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The Lady and The Flower

by | Sep 12, 2016 | By Chaney's Hands | 0 comments

Is the sign too light?There was a lady who planted a garden. She watered the seeds. She weeded the dirt. She carefully placed mulch around the seedlings as they grew. She checked the plants daily to make sure insects were not hurting the leaves. She put a sturdy fence around the garden for protection. The plants grew tall and strong.

One plant had lovely, delicate leaves like green lace. The tall stems produced many buds. One morning, the buds popped opened into the most magnificent purple and white flowers. The scent from the blossom was intoxicating. Bees, butterflies, and hummingbirds delighted in visiting the flowers and drinking the sweet nectar as the sun rose higher into the sky.

When the lady came to the garden that day, she saw the flowers. She stomped the plant to the ground. Her heavy gardening boots broke the delicate stems and crushed the lovely flowers. “I wanted you to be corn!” she scoffed at the flower, before stomping back to the house.

The sun rose the next morning. As the soil and air warmed, the plant struggled to raise its leaves out of the dirt and to catch the sunlight. It attempted to lift one of the bent stems. The battered petals of the flowers curled and turned brown in the sunlight. The plant drooped. The lady came to the garden. She watered and checked the plants.

As the days went by, the injured plant struggled to thrive. Its roots grew deep and absorbed as many nutrients as possible to aid in its healing.  Its leaves worked hard to turn sunlight into energy. It raised new stems and produced new buds.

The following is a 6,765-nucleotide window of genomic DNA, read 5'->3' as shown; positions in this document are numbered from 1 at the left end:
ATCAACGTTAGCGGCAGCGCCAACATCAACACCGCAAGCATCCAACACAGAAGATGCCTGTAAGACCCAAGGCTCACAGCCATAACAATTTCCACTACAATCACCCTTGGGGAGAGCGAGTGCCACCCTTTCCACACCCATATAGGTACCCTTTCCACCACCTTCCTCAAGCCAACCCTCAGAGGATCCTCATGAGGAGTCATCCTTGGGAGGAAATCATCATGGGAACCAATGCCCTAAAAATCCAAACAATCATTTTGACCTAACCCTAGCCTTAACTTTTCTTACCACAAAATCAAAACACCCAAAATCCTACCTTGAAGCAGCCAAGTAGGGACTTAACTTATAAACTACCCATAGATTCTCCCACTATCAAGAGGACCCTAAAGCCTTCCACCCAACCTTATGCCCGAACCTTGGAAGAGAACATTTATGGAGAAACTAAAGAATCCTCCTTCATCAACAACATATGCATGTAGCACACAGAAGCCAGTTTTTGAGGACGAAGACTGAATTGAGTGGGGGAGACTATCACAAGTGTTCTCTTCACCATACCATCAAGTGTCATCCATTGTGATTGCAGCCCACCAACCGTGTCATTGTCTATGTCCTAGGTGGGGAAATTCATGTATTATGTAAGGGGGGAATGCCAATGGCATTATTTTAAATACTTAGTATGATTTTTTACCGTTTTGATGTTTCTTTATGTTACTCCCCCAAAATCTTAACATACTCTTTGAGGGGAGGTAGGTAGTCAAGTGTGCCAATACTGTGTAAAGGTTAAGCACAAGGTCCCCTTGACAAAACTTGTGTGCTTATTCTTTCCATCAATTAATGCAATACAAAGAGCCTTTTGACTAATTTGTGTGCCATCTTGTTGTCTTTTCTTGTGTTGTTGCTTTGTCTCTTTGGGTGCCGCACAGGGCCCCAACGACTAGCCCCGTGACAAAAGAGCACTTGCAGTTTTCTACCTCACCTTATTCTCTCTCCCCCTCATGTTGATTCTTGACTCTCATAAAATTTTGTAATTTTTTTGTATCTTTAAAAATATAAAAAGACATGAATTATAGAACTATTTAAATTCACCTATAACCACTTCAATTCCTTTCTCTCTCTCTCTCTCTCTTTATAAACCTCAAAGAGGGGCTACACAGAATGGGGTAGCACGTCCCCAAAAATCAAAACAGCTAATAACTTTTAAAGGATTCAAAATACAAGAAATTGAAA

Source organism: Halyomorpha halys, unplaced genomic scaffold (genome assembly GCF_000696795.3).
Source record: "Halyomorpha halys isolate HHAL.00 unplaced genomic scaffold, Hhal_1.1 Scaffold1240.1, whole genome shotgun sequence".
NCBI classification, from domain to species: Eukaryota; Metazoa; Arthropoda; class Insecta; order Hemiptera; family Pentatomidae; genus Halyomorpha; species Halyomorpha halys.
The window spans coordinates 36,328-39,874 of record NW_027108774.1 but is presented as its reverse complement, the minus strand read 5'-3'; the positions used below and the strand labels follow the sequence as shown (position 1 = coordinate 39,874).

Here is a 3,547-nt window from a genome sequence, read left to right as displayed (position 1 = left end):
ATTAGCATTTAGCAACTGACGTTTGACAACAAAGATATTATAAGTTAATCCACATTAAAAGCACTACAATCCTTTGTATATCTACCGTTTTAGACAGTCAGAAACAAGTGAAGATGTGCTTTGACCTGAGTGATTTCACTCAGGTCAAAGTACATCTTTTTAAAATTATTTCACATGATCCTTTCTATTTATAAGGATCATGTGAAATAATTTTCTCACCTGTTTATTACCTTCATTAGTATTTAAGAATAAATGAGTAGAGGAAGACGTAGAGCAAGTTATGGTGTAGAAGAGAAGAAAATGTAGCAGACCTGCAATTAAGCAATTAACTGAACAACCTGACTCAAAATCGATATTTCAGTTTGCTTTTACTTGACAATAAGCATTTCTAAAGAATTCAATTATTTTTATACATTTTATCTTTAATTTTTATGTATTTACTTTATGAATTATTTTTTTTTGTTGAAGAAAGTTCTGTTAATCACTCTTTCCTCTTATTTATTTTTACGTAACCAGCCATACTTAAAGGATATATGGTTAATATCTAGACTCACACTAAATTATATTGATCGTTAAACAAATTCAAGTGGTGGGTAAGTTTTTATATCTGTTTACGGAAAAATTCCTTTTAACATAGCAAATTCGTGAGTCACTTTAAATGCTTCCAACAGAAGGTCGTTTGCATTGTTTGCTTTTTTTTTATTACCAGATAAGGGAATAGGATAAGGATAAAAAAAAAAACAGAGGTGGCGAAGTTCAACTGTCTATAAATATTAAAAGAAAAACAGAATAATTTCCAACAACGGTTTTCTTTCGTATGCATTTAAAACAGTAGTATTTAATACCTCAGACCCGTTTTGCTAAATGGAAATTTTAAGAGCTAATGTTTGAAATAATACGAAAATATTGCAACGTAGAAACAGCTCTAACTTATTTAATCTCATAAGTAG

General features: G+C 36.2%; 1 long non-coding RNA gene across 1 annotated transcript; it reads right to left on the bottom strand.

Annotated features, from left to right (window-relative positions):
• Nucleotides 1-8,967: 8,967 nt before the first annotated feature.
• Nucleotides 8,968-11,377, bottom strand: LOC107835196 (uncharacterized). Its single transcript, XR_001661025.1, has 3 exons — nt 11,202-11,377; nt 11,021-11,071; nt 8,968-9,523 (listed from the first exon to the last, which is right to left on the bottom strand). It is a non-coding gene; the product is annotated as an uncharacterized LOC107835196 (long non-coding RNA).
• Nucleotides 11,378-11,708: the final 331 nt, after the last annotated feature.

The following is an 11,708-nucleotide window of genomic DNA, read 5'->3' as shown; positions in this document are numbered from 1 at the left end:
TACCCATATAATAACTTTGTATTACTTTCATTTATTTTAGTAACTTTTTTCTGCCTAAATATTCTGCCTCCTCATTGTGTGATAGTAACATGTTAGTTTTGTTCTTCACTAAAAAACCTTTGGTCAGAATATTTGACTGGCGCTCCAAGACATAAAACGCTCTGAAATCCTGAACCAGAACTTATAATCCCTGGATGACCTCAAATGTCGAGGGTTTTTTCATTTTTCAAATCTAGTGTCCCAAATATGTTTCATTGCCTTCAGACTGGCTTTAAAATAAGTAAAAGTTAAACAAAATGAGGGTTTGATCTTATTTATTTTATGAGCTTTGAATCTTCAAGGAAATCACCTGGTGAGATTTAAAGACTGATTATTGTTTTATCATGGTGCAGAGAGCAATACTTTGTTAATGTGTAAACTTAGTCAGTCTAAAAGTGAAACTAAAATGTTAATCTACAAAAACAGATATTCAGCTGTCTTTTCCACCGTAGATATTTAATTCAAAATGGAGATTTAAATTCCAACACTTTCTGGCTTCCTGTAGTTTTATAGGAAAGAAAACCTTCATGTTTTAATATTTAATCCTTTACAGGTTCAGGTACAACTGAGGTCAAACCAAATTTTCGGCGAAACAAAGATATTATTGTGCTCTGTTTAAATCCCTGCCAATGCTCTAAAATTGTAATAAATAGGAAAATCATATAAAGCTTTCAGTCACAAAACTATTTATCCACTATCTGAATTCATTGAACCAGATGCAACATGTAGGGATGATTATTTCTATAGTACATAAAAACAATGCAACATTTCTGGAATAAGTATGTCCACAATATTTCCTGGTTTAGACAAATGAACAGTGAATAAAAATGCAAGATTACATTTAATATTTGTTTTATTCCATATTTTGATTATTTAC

One morning the plant succeeded in opening one of its flowers, although smaller and a little more stunted than the last beautiful display. The bees came buzzing to the flower to drink its essence and a butterfly landed on a broken leaf branch, which had withered but not died.

The lady came to tend the garden. She saw the flower and again raised her boot. She crushed the plant with her heel and yelled at it, “I told you to be corn!” She grabbed her rake and stormed out of the garden.

A bee landed on the crumpled flower. Many of the petals lay spread on the ground and the flower’s head hung limply on the crushed stem. He smelled the delightful aroma of the flower, which still lingered. He savored the beautiful color of the trampled petals. He heard the flower crying.

“Why do you cry? It must hurt very much, how she has broken and bent you,” he whispered to the blossom.

“Oh, the pain is not much,” said the flower. “I am crying because I can never be an ear of corn like the lady wants. I can only be a flower.”

“But don’t you realize how magnificent you are?” asked the shocked bee. “I have flown over all the fields and all the gardens. You have the prettiest leaves, the most delicious smell, the deepest purple color, and the finest petals. You are the most beautiful flower I have ever seen,” he said to the drooping plant.

“But I’ll never be corn,” sniffed the crumpled plant.


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